Teams at Stennis Space Center in Mississippi removed the core of NASA’s first Space Launch System heavy-lift rocket from a test stand earlier this week for loading onto a barge to carry it to Kennedy Space Center in Florida, where the rocket stage is due to arrive by the end of the month to start final preparations for a test flight around the Moon.
A second unpiloted test flight of Boeing’s Starliner crew capsule — ordered after an initial demonstration mission fell short of reaching the International Space Station — is now scheduled for launch from Cape Canaveral in August or September, leaving little margin to conduct the spaceship’s first flight with astronauts before the end of the year.
The core piece of NASA’s first huge Space Launch System heavy-lift rocket designed to carry astronauts back to the moon fired its main engines more than eight minutes Thursday in southern Mississippi, acing a crucial test before the it ships to the Kennedy Space Center in Florida to prepare for liftoff.
NASA fired up four hydrogen-fueled main engines on the core stage of the first Space Launch System heavy-lift rocket Thursday in on a test stand in Mississippi, a redo of a crucial hot fire test that was cut short in January by technical issues. The engines burned more than eight minutes in an apparently successful test.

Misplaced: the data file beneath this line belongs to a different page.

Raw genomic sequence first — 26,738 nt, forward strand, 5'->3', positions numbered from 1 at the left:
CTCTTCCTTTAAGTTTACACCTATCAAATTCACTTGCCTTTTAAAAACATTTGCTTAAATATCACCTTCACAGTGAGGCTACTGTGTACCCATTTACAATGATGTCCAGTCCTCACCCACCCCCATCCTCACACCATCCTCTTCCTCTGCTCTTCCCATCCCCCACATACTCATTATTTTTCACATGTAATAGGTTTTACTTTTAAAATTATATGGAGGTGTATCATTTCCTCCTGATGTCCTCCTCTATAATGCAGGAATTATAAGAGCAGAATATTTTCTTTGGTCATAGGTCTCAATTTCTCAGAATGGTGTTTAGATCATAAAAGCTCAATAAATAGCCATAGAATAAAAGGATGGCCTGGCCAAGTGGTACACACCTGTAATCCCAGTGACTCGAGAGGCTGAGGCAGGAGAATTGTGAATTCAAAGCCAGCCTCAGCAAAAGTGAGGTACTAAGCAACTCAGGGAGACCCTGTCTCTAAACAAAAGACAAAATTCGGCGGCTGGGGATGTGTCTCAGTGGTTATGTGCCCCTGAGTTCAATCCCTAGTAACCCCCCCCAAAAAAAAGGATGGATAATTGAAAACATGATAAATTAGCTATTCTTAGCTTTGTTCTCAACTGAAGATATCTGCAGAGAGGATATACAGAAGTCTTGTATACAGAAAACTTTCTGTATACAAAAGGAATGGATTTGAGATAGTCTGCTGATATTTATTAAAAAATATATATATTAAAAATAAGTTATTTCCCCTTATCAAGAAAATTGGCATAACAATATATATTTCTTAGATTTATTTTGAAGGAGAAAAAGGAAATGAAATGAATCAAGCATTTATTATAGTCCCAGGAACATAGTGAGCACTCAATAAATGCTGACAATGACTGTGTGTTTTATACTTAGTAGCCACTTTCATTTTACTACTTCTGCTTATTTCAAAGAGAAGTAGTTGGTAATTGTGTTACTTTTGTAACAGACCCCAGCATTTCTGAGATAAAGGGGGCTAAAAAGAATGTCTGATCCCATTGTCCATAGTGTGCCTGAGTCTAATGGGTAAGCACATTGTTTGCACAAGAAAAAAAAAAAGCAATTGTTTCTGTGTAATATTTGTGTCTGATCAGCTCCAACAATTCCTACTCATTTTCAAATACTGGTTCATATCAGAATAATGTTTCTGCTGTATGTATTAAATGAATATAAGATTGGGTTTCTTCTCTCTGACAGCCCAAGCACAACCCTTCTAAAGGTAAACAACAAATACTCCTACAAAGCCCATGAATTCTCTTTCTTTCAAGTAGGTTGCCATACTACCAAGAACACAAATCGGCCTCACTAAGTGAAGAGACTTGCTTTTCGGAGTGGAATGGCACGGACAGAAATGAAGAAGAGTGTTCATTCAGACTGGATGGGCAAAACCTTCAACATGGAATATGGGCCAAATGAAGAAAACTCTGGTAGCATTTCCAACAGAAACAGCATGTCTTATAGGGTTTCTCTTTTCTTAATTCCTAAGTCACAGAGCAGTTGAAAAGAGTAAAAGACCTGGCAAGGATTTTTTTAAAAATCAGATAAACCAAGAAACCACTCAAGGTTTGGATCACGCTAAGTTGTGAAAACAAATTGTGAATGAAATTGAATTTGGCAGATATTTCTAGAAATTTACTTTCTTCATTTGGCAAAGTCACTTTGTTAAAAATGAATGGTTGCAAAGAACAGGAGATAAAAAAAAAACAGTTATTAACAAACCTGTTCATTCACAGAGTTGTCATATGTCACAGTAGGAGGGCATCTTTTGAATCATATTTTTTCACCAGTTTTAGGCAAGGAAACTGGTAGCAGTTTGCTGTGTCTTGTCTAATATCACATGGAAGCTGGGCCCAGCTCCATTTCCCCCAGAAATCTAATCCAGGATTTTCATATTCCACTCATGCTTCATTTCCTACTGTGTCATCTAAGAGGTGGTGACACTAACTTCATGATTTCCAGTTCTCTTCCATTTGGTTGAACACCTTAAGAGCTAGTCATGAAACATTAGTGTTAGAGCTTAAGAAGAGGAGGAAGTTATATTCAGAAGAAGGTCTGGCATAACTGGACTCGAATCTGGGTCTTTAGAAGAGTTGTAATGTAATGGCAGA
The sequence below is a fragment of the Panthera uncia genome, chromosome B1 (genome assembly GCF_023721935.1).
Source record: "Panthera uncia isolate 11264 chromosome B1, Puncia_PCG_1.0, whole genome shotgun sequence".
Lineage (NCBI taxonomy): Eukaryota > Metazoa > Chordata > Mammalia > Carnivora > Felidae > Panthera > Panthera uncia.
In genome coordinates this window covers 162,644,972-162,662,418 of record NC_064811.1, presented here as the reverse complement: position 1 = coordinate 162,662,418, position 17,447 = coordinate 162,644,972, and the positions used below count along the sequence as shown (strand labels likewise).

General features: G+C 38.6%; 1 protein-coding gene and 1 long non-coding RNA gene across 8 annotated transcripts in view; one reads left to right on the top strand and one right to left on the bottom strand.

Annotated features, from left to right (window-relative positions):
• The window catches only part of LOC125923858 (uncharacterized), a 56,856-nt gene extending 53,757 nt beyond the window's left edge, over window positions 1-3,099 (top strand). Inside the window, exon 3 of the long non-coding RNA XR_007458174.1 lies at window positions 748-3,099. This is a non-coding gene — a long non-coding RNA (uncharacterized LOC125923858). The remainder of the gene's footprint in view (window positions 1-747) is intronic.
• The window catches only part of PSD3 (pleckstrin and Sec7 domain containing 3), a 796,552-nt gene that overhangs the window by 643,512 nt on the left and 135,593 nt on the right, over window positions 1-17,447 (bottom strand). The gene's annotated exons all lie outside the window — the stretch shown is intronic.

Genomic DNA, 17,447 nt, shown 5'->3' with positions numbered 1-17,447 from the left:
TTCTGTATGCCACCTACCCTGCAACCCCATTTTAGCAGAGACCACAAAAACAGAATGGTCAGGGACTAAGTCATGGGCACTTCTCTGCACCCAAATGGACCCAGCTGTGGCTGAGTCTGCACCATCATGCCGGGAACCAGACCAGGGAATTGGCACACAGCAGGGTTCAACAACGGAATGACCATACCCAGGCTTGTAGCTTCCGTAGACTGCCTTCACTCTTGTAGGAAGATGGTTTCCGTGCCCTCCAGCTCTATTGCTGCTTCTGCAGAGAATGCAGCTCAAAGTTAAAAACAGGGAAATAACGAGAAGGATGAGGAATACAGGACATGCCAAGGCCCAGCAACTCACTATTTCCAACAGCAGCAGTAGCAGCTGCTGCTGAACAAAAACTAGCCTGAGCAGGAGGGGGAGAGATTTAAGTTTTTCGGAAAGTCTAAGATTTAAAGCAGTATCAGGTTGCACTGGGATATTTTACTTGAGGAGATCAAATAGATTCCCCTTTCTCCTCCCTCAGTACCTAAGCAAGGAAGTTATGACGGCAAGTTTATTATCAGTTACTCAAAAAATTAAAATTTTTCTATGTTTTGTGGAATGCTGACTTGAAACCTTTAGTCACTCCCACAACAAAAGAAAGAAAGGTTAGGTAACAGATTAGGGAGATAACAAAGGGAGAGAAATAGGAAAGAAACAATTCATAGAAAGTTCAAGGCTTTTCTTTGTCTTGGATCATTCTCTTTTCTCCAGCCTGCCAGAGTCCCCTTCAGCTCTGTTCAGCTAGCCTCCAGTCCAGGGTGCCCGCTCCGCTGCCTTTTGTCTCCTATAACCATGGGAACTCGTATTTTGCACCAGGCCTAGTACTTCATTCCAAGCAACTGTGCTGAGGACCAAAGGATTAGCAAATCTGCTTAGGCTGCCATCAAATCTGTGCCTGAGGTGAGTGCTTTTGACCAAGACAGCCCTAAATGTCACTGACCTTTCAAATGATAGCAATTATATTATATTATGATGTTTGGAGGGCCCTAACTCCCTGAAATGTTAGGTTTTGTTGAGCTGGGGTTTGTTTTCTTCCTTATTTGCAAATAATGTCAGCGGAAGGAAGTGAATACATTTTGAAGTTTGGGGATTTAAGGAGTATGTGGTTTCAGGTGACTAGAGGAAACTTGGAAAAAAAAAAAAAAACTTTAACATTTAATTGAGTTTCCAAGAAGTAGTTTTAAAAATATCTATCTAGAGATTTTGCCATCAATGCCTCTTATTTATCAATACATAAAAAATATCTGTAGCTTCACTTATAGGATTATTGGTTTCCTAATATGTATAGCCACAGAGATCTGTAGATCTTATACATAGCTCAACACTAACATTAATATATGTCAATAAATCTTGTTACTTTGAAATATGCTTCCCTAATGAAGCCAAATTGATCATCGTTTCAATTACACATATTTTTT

The twin 177-foot-tall solid-fueled boosters for the first flight of NASA’s Space Launch System have been stacked inside the Vehicle Assembly Building at the Kennedy Space Center to await arrival of the rocket’s cryogenic core stage, which is set for a second engine test on a firing stand in Mississippi later this month.
An unpiloted test flight of Boeing’s Starliner crew capsule to the International Space Station will be delayed from its previous target launch date of April 2 until at least May, after the arrivals of Russian Soyuz and SpaceX Crew Dragon ships bringing fresh crew members to the orbiting complex, NASA officials said Monday.